Saturday, May 08, 2010

Fourth Screen

Some like being number one, and it takes two to tango. Me, I like three of anything. Whether it's strikes, wishes or Close Encounters (or examples, for that matter), it's a number that just feels right. The faithful might say it stems from the Trinity. Numerologists might say it's because it's the number of sides in a triangle, the strongest of geometrics. And in Chinese the word for "three" is similar to the word for "alive." In any case, most would agree that something is definitely missing if there are only Two Bears, Two Pigs or Two Blind Mice. And there's no way that Two Stooges would be anywhere near as funny as three.

But we're a society that has to have more of everything. And so as comforting as three can be, we have to push the boundaries. Not content with the three dimensions of length, width and depth, we've added the dimension of time. Taco Bell stays open late so that if you're hungry after having breakfast, lunch and dinner, you can get something to eat for what they call "Fourthmeal." And now Nielson says that advertisers actually have four different screens as entries into our wallets.

The first screen was the granddad of them all, television. However, its decline and the decline of the audience watching it are well documented. The computer offered up screen two, one that is ubiquitous on desktops and in laps everywhere you look. And screen three is the mobile one, which started out as a three-line display on a phone the size of a boot, and has evolved, courtesy of Steve Jobs, into the iPhone and iPad. But in more and more places you go... the checkout counter at the grocery store, the health club, even an elevator... you don't need to take anything out of your purse or off your belt to be bombarded with ads. Just open your eyes, and you're likely to see a screen offering up short pieces of information which serve as bookends for innumerable ads. Taken together, this flat panel, location-based world, is know as the Fourth Screen.

It would be easy to dismiss this as little more than moving billboards if not for the numbers. In Nielsen's survey, they looked at 10 different place-based networks. These included Zoom Fitness, which provides programming at health clubs, and GSTV, which has screens at gas pumps. They found that for the last four months of 2009, adults 18 or older were exposed to 237 million video ads per month just by looking up in doctors' offices, bars and elevators. That's an awful lot of promos for Jimmy Fallon... and he's still not funny.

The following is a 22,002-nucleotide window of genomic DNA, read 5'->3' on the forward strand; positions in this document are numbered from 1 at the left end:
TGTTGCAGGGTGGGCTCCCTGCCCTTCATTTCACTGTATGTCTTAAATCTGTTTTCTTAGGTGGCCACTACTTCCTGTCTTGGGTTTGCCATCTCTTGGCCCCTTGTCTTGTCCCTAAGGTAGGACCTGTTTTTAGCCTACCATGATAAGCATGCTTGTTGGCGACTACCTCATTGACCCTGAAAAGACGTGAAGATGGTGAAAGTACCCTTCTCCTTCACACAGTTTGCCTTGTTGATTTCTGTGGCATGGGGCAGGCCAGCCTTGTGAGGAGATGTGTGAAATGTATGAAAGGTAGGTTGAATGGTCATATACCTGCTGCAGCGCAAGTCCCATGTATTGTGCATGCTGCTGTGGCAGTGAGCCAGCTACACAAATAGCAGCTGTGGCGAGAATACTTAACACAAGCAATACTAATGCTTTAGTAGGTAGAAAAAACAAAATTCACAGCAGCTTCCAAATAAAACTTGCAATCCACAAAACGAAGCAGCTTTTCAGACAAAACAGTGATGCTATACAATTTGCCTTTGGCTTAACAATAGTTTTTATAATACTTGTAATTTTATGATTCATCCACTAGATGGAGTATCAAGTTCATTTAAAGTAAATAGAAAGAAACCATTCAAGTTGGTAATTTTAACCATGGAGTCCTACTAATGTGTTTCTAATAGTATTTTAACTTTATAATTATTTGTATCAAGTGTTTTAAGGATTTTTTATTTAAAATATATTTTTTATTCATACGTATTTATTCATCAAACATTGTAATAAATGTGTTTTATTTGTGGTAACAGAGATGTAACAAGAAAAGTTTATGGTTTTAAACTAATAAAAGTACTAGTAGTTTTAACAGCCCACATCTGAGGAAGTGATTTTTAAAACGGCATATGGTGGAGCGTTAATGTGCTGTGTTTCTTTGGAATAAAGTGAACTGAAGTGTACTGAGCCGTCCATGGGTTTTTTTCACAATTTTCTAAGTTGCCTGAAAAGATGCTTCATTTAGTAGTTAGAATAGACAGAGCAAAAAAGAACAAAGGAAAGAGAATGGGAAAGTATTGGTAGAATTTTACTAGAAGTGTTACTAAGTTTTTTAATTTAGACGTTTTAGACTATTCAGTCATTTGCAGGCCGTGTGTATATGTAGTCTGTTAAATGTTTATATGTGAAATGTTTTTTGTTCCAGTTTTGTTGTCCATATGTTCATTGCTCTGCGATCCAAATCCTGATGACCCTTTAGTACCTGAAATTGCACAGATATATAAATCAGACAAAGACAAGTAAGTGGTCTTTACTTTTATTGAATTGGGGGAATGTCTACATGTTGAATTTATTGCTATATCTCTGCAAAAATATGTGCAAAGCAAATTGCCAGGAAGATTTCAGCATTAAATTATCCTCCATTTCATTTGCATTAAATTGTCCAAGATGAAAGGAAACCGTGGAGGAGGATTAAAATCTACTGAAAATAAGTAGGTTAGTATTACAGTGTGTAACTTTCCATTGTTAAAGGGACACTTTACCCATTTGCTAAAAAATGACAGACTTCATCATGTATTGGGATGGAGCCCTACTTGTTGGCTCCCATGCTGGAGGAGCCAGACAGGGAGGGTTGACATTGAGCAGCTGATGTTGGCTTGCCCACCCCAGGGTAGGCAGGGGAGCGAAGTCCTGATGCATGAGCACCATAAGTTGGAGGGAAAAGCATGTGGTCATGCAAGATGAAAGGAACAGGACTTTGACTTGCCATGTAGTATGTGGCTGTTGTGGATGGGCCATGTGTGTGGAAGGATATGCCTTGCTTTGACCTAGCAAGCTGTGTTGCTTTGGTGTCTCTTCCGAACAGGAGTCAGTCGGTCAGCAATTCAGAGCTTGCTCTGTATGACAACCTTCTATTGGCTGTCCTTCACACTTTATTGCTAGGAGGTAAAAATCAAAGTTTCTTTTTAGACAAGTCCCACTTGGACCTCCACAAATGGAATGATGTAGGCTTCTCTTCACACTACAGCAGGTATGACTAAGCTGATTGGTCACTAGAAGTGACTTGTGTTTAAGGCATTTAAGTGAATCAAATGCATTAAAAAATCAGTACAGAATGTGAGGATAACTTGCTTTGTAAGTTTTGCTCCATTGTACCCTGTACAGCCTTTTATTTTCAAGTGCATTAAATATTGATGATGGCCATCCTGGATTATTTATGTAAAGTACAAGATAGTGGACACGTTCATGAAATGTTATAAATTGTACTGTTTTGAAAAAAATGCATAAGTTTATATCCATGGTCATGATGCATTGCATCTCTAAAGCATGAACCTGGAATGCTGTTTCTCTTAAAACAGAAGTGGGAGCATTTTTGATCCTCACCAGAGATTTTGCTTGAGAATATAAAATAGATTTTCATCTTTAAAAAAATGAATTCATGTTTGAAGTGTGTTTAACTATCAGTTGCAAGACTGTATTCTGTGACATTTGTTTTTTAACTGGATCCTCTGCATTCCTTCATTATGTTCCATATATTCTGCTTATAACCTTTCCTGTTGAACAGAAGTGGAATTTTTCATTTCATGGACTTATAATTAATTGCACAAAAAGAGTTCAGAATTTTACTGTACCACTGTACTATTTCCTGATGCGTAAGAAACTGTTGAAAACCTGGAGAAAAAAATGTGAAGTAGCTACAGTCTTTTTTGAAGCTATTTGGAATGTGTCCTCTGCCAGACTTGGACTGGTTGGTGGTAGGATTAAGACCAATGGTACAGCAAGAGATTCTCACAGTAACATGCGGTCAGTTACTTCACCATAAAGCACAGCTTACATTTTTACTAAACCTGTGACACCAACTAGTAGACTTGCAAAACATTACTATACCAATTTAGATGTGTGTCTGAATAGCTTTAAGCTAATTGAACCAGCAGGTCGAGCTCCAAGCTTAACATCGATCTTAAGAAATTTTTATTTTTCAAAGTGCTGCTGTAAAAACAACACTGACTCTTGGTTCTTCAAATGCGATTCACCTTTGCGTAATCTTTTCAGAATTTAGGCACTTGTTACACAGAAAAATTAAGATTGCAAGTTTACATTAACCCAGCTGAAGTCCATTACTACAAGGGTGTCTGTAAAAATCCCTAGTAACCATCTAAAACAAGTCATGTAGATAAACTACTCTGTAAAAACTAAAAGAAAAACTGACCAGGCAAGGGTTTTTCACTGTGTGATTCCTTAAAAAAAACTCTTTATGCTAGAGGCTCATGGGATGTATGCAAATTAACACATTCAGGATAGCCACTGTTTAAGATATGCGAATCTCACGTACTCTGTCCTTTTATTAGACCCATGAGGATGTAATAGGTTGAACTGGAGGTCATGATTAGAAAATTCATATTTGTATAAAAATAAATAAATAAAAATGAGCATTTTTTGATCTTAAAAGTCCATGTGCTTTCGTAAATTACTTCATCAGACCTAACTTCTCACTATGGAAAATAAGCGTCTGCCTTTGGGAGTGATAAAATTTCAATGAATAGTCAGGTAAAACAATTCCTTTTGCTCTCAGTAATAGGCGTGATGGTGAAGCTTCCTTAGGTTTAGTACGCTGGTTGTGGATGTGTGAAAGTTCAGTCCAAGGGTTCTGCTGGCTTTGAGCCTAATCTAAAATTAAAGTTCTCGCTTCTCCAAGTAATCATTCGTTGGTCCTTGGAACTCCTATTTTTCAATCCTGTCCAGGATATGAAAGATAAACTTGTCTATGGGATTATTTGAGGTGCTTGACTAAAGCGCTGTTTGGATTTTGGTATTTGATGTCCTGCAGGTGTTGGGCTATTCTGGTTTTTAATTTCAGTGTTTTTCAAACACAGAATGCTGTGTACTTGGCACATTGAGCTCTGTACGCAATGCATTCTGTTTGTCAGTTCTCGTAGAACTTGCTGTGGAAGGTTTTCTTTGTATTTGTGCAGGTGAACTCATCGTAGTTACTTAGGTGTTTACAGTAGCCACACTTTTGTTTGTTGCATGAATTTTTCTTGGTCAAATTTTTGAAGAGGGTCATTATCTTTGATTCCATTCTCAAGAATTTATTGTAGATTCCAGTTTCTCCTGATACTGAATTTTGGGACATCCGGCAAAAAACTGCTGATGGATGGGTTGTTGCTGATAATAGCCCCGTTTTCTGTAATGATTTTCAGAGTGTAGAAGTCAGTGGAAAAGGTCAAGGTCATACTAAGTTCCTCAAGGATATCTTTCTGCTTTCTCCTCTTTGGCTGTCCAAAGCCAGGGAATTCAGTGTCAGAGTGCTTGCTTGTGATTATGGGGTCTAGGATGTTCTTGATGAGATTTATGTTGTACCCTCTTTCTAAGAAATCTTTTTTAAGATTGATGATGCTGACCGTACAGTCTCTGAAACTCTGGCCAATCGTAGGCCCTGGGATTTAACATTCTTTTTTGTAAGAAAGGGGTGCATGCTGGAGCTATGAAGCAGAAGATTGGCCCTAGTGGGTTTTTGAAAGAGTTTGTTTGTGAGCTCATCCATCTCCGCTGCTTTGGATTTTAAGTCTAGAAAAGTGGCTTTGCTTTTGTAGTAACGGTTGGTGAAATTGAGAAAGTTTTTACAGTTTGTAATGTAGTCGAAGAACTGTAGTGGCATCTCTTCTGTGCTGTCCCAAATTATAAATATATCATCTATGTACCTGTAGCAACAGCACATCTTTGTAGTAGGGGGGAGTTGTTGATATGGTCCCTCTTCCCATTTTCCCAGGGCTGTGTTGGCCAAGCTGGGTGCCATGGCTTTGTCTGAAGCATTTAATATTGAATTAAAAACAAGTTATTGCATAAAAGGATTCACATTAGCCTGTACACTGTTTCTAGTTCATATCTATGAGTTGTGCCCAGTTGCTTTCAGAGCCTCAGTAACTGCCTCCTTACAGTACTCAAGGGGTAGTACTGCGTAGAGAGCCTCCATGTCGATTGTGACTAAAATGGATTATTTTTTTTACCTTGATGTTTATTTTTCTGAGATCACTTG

How does this compare to more traditional forms of broadcast media? In October of 2009 the average audience for a prime time commercial was about 3 million adults. In the same period, ads on NCM and Screenvsion's services, which run before the feature starts in movie theatres, reached had an audience of 61.7 million. So in just this one venue it would take 20 commercials to reach the same number of people who plopped themselves down with their popcorn and weren't going anywhere until "Couples Retreat" was over.

Much to advertisers' delight, these audiences are truly captive. At home you can get up and go to the bathroom during a commercial, or speed through them on your Tivo. No one makes you click on the ads that pop up on your computer; likewise on content you access through your phone. But if you're in an elevator, waiting for the movie to start or somewhere around floor 63 on the Stairmaster, its hard to look away when Rachel Ray tells you what's cooking today.

In urban and suburban planning, they call it "creep" when one type of zoning starts to bleed into the next. And so it is with advertising. Pandora, which started as a commercial free internet radio service, introduced display ads several years ago and now includes audio versions of the same. Facebook is looking to team with advertisers to extract data from your friend list to target you when you check your wall. And Twitter has announced plans to add to its 140 characters, giving a few more to marketers in the form of "promoted tweets." It's probably inevitable, but perhaps manufactures would make better use of their budgets if they followed the admonition of the great Will Rogers: "If advertisers spent the same amount of money on improving their products as they do on advertising then they wouldn't have to advertise them at all."


Marc Wollin of Bedford only watches the commercials during the Super Bowl; otherwise he scans past them. His column appears regularly in The Record-Review and The Scarsdale Inquirer.

No comments: